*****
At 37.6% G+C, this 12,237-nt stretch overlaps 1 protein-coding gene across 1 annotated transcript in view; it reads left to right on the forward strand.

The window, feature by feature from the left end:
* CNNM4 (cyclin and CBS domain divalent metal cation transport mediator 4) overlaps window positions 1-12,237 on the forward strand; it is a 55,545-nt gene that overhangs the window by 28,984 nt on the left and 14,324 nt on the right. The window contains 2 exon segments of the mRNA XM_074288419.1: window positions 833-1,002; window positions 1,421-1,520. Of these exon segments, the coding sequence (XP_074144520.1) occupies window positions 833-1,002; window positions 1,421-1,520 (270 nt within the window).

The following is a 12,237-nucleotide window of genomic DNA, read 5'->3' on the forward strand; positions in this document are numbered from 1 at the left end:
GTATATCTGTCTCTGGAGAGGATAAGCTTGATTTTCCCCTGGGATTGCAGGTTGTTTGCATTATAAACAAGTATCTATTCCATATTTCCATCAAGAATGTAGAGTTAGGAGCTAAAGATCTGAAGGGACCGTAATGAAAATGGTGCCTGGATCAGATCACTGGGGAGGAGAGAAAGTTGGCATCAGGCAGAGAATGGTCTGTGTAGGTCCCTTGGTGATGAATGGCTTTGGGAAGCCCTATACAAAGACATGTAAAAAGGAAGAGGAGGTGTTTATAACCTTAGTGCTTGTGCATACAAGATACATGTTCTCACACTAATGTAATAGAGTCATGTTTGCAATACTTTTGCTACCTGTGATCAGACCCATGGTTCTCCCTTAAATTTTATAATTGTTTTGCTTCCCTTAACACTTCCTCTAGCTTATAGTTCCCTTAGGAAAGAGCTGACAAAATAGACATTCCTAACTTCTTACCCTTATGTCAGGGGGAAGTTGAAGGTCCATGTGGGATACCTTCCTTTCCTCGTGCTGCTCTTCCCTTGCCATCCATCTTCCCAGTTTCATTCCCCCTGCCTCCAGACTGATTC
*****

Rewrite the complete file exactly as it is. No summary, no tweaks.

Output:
At 37.6% G+C, this 12,237-nt stretch overlaps 1 protein-coding gene across 1 annotated transcript in view; it reads left to right on the forward strand.

The window, feature by feature from the left end:
* CNNM4 (cyclin and CBS domain divalent metal cation transport mediator 4) overlaps window positions 1-12,237 on the forward strand; it is a 55,545-nt gene that overhangs the window by 28,984 nt on the left and 14,324 nt on the right. The window contains 2 exon segments of the mRNA XM_074288419.1: window positions 833-1,002; window positions 1,421-1,520. Of these exon segments, the coding sequence (XP_074144520.1) occupies window positions 833-1,002; window positions 1,421-1,520 (270 nt within the window).

The following is a 12,237-nucleotide window of genomic DNA, read 5'->3' on the forward strand; positions in this document are numbered from 1 at the left end:
GTATATCTGTCTCTGGAGAGGATAAGCTTGATTTTCCCCTGGGATTGCAGGTTGTTTGCATTATAAACAAGTATCTATTCCATATTTCCATCAAGAATGTAGAGTTAGGAGCTAAAGATCTGAAGGGACCGTAATGAAAATGGTGCCTGGATCAGATCACTGGGGAGGAGAGAAAGTTGGCATCAGGCAGAGAATGGTCTGTGTAGGTCCCTTGGTGATGAATGGCTTTGGGAAGCCCTATACAAAGACATGTAAAAAGGAAGAGGAGGTGTTTATAACCTTAGTGCTTGTGCATACAAGATACATGTTCTCACACTAATGTAATAGAGTCATGTTTGCAATACTTTTGCTACCTGTGATCAGACCCATGGTTCTCCCTTAAATTTTATAATTGTTTTGCTTCCCTTAACACTTCCTCTAGCTTATAGTTCCCTTAGGAAAGAGCTGACAAAATAGACATTCCTAACTTCTTACCCTTATGTCAGGGGGAAGTTGAAGGTCCATGTGGGATACCTTCCTTTCCTCGTGCTGCTCTTCCCTTGCCATCCATCTTCCCAGTTTCATTCCCCCTGCCTCCAGACTGATTC